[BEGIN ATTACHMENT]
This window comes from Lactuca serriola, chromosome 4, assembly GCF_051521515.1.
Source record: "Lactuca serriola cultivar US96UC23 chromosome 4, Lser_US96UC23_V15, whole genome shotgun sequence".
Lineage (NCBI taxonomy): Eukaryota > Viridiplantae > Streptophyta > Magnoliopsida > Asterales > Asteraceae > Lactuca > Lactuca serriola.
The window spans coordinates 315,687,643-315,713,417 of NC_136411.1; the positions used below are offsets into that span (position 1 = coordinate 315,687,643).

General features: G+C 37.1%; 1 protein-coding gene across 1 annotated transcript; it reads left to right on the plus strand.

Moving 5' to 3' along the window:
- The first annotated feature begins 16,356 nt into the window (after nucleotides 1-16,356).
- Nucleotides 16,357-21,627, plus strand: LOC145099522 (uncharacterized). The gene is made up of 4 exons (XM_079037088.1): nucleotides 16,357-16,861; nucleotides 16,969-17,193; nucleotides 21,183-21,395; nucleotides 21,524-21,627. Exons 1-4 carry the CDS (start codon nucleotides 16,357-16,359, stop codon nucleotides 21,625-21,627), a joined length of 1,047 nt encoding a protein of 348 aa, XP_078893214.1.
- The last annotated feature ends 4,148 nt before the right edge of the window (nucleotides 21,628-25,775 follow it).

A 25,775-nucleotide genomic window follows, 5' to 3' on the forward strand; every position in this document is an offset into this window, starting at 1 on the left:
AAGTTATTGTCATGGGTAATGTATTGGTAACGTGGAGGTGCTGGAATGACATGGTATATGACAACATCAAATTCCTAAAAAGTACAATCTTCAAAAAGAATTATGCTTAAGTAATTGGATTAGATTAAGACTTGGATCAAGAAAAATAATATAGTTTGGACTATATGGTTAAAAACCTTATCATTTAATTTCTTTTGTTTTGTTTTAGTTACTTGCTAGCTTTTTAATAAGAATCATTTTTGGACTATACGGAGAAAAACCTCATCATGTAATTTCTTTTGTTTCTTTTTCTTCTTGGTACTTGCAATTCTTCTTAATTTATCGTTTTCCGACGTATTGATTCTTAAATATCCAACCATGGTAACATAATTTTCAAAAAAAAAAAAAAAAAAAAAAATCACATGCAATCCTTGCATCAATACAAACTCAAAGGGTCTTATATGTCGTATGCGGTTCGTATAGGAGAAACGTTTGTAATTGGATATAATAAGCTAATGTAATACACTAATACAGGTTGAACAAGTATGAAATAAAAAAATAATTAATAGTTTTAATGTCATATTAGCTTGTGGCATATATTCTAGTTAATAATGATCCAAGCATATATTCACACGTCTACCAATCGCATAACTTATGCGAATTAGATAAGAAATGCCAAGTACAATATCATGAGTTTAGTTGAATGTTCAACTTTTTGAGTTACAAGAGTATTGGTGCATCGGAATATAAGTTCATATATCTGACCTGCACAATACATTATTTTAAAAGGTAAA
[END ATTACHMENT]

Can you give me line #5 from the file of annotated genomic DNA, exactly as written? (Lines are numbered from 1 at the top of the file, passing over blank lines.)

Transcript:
General features: G+C 37.1%; 1 protein-coding gene across 1 annotated transcript; it reads left to right on the plus strand.